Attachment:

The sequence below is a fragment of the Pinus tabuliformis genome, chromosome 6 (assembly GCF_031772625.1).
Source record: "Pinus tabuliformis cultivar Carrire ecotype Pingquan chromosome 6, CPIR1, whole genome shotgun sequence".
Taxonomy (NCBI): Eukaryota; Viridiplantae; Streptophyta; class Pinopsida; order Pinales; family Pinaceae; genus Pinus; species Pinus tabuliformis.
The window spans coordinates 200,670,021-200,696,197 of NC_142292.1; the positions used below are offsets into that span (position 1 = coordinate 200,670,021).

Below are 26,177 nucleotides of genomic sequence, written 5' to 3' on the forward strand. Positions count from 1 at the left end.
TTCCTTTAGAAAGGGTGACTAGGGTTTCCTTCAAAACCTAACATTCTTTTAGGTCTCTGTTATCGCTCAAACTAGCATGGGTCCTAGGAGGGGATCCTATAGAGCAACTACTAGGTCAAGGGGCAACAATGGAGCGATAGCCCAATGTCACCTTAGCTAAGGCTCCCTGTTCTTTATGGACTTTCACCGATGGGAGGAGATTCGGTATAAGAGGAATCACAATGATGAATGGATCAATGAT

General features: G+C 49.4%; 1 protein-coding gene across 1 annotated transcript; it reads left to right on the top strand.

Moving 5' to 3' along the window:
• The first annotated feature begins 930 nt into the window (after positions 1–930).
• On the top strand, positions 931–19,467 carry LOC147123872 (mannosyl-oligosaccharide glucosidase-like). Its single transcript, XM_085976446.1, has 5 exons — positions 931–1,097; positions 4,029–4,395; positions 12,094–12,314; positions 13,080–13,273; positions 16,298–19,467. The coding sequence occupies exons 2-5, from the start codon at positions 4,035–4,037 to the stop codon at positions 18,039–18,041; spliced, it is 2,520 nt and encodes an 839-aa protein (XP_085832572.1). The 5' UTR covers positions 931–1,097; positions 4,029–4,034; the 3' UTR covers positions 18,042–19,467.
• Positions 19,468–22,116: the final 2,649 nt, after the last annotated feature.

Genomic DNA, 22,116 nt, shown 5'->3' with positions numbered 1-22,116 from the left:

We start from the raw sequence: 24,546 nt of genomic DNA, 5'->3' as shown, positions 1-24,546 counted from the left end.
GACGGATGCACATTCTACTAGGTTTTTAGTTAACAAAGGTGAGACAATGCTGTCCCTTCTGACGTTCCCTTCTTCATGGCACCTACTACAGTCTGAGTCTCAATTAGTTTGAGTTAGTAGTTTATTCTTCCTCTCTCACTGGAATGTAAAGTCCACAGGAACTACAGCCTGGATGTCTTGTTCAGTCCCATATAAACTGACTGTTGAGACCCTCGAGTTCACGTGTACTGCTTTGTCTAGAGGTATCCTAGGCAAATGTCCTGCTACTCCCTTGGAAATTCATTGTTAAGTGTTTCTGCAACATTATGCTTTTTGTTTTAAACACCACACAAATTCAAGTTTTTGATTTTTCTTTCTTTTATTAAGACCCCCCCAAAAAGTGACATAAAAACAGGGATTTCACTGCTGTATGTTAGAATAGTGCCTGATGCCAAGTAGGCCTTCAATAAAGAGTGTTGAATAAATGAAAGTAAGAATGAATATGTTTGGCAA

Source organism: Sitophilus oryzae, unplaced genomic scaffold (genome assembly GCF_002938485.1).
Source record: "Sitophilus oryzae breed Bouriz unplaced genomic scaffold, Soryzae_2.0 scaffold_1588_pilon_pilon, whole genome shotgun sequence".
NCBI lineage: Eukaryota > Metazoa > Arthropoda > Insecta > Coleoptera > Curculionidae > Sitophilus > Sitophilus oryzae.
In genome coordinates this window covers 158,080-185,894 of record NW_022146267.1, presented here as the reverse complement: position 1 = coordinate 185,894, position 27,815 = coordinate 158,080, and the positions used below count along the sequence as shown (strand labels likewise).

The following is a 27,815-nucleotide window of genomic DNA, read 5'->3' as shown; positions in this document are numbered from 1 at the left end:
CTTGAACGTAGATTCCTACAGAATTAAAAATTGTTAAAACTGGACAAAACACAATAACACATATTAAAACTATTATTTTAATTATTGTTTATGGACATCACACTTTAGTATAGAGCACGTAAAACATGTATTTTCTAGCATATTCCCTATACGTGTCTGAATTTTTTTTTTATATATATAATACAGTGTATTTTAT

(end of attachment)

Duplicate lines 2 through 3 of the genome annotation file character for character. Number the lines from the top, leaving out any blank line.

Source record: "Pinus tabuliformis cultivar Carrire ecotype Pingquan chromosome 6, CPIR1, whole genome shotgun sequence".
Taxonomy (NCBI): Eukaryota; Viridiplantae; Streptophyta; class Pinopsida; order Pinales; family Pinaceae; genus Pinus; species Pinus tabuliformis.